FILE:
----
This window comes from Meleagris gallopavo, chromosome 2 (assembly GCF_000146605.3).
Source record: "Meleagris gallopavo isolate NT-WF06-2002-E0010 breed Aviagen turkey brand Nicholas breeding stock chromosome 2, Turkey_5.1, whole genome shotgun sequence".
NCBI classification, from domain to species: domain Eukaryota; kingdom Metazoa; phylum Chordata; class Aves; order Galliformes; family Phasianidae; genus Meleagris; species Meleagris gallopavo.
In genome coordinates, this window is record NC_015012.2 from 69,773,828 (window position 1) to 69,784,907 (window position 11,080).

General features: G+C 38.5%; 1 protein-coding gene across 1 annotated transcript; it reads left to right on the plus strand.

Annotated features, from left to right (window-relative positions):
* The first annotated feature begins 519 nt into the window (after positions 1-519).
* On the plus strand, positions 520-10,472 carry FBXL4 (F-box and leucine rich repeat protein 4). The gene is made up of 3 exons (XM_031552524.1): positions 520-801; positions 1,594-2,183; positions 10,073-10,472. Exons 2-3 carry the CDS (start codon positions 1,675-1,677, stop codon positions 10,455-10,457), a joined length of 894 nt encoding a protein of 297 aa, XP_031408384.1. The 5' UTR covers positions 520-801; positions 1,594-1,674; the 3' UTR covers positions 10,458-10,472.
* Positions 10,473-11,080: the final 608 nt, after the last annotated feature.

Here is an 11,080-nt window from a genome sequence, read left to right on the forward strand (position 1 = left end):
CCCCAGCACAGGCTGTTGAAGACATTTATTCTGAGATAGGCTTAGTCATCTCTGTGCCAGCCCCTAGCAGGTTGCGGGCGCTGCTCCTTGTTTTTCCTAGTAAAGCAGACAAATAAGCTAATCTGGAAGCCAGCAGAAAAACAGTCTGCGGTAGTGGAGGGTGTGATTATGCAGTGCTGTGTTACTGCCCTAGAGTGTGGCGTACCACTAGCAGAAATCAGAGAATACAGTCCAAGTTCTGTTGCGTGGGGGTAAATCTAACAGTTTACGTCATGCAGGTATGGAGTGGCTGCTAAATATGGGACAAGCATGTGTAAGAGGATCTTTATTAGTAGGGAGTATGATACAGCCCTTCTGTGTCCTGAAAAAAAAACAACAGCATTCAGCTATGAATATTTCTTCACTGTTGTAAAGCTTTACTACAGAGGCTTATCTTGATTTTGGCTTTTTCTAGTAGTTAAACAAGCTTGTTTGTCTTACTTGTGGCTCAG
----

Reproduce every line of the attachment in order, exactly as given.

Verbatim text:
This window comes from Meleagris gallopavo, chromosome 2 (assembly GCF_000146605.3).
Source record: "Meleagris gallopavo isolate NT-WF06-2002-E0010 breed Aviagen turkey brand Nicholas breeding stock chromosome 2, Turkey_5.1, whole genome shotgun sequence".
NCBI classification, from domain to species: domain Eukaryota; kingdom Metazoa; phylum Chordata; class Aves; order Galliformes; family Phasianidae; genus Meleagris; species Meleagris gallopavo.
In genome coordinates, this window is record NC_015012.2 from 69,773,828 (window position 1) to 69,784,907 (window position 11,080).

General features: G+C 38.5%; 1 protein-coding gene across 1 annotated transcript; it reads left to right on the plus strand.

Annotated features, from left to right (window-relative positions):
* The first annotated feature begins 519 nt into the window (after positions 1-519).
* On the plus strand, positions 520-10,472 carry FBXL4 (F-box and leucine rich repeat protein 4). The gene is made up of 3 exons (XM_031552524.1): positions 520-801; positions 1,594-2,183; positions 10,073-10,472. Exons 2-3 carry the CDS (start codon positions 1,675-1,677, stop codon positions 10,455-10,457), a joined length of 894 nt encoding a protein of 297 aa, XP_031408384.1. The 5' UTR covers positions 520-801; positions 1,594-1,674; the 3' UTR covers positions 10,458-10,472.
* Positions 10,473-11,080: the final 608 nt, after the last annotated feature.

Here is an 11,080-nt window from a genome sequence, read left to right on the forward strand (position 1 = left end):
CCCCAGCACAGGCTGTTGAAGACATTTATTCTGAGATAGGCTTAGTCATCTCTGTGCCAGCCCCTAGCAGGTTGCGGGCGCTGCTCCTTGTTTTTCCTAGTAAAGCAGACAAATAAGCTAATCTGGAAGCCAGCAGAAAAACAGTCTGCGGTAGTGGAGGGTGTGATTATGCAGTGCTGTGTTACTGCCCTAGAGTGTGGCGTACCACTAGCAGAAATCAGAGAATACAGTCCAAGTTCTGTTGCGTGGGGGTAAATCTAACAGTTTACGTCATGCAGGTATGGAGTGGCTGCTAAATATGGGACAAGCATGTGTAAGAGGATCTTTATTAGTAGGGAGTATGATACAGCCCTTCTGTGTCCTGAAAAAAAAACAACAGCATTCAGCTATGAATATTTCTTCACTGTTGTAAAGCTTTACTACAGAGGCTTATCTTGATTTTGGCTTTTTCTAGTAGTTAAACAAGCTTGTTTGTCTTACTTGTGGCTCAG